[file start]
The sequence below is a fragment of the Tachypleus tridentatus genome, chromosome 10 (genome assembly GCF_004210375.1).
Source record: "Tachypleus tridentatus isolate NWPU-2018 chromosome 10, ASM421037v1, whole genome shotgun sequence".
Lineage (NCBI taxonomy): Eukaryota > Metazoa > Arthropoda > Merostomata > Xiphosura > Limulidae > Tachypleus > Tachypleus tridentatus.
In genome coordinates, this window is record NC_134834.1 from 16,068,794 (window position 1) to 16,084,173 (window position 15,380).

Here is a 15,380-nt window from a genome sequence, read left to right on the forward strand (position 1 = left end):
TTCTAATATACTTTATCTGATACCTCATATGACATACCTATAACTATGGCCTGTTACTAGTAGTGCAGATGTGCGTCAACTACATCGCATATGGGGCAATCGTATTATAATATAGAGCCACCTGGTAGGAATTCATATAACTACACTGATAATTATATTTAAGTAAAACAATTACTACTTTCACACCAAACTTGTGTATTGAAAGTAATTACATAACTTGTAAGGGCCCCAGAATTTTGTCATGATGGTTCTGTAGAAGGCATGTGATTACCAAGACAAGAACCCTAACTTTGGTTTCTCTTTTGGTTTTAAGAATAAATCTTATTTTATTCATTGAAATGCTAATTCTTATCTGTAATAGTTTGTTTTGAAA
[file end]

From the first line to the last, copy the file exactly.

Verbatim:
The sequence below is a fragment of the Tachypleus tridentatus genome, chromosome 10 (genome assembly GCF_004210375.1).
Source record: "Tachypleus tridentatus isolate NWPU-2018 chromosome 10, ASM421037v1, whole genome shotgun sequence".
Lineage (NCBI taxonomy): Eukaryota > Metazoa > Arthropoda > Merostomata > Xiphosura > Limulidae > Tachypleus > Tachypleus tridentatus.
In genome coordinates, this window is record NC_134834.1 from 16,068,794 (window position 1) to 16,084,173 (window position 15,380).

Here is a 15,380-nt window from a genome sequence, read left to right on the forward strand (position 1 = left end):
TTCTAATATACTTTATCTGATACCTCATATGACATACCTATAACTATGGCCTGTTACTAGTAGTGCAGATGTGCGTCAACTACATCGCATATGGGGCAATCGTATTATAATATAGAGCCACCTGGTAGGAATTCATATAACTACACTGATAATTATATTTAAGTAAAACAATTACTACTTTCACACCAAACTTGTGTATTGAAAGTAATTACATAACTTGTAAGGGCCCCAGAATTTTGTCATGATGGTTCTGTAGAAGGCATGTGATTACCAAGACAAGAACCCTAACTTTGGTTTCTCTTTTGGTTTTAAGAATAAATCTTATTTTATTCATTGAAATGCTAATTCTTATCTGTAATAGTTTGTTTTGAAA